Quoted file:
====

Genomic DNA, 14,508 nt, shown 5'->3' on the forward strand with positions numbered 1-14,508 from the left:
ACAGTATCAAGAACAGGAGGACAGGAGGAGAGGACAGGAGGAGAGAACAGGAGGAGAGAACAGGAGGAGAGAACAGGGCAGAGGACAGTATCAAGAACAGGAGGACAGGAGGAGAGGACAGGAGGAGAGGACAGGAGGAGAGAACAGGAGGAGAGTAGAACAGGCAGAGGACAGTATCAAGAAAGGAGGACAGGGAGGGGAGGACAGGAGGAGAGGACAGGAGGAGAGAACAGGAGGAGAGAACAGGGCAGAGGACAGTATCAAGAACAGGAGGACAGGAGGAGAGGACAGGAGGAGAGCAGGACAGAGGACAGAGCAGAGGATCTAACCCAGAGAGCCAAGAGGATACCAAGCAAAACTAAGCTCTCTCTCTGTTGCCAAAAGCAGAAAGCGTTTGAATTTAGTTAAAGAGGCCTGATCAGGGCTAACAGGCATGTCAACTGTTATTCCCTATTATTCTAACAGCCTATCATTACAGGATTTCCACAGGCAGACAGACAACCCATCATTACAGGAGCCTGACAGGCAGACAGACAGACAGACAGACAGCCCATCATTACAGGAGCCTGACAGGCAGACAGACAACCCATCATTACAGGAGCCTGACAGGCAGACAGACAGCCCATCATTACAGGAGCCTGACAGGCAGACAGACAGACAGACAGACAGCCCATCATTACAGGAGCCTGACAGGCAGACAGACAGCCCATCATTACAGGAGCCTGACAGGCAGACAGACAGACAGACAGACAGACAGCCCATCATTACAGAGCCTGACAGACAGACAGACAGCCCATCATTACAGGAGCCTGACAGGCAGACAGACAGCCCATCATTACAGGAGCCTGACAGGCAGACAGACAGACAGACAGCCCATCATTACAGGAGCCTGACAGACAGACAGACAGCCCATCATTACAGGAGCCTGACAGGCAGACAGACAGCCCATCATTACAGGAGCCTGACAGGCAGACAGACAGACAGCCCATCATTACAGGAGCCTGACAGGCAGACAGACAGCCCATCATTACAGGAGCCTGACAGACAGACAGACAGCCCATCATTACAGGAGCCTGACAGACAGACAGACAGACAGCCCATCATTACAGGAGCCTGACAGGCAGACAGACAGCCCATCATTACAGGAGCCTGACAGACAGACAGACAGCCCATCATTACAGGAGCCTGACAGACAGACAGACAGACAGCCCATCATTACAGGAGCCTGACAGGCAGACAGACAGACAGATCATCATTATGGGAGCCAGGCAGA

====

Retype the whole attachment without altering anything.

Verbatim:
Genomic DNA, 14,508 nt, shown 5'->3' on the forward strand with positions numbered 1-14,508 from the left:
ACAGTATCAAGAACAGGAGGACAGGAGGAGAGGACAGGAGGAGAGAACAGGAGGAGAGAACAGGAGGAGAGAACAGGGCAGAGGACAGTATCAAGAACAGGAGGACAGGAGGAGAGGACAGGAGGAGAGGACAGGAGGAGAGAACAGGAGGAGAGTAGAACAGGCAGAGGACAGTATCAAGAAAGGAGGACAGGGAGGGGAGGACAGGAGGAGAGGACAGGAGGAGAGAACAGGAGGAGAGAACAGGGCAGAGGACAGTATCAAGAACAGGAGGACAGGAGGAGAGGACAGGAGGAGAGCAGGACAGAGGACAGAGCAGAGGATCTAACCCAGAGAGCCAAGAGGATACCAAGCAAAACTAAGCTCTCTCTCTGTTGCCAAAAGCAGAAAGCGTTTGAATTTAGTTAAAGAGGCCTGATCAGGGCTAACAGGCATGTCAACTGTTATTCCCTATTATTCTAACAGCCTATCATTACAGGATTTCCACAGGCAGACAGACAACCCATCATTACAGGAGCCTGACAGGCAGACAGACAGACAGACAGACAGCCCATCATTACAGGAGCCTGACAGGCAGACAGACAACCCATCATTACAGGAGCCTGACAGGCAGACAGACAGCCCATCATTACAGGAGCCTGACAGGCAGACAGACAGACAGACAGACAGCCCATCATTACAGGAGCCTGACAGGCAGACAGACAGCCCATCATTACAGGAGCCTGACAGGCAGACAGACAGACAGACAGACAGACAGCCCATCATTACAGAGCCTGACAGACAGACAGACAGCCCATCATTACAGGAGCCTGACAGGCAGACAGACAGCCCATCATTACAGGAGCCTGACAGGCAGACAGACAGACAGACAGCCCATCATTACAGGAGCCTGACAGACAGACAGACAGCCCATCATTACAGGAGCCTGACAGGCAGACAGACAGCCCATCATTACAGGAGCCTGACAGGCAGACAGACAGACAGCCCATCATTACAGGAGCCTGACAGGCAGACAGACAGCCCATCATTACAGGAGCCTGACAGACAGACAGACAGCCCATCATTACAGGAGCCTGACAGACAGACAGACAGACAGCCCATCATTACAGGAGCCTGACAGGCAGACAGACAGCCCATCATTACAGGAGCCTGACAGACAGACAGACAGCCCATCATTACAGGAGCCTGACAGACAGACAGACAGACAGCCCATCATTACAGGAGCCTGACAGGCAGACAGACAGACAGATCATCATTATGGGAGCCAGGCAGA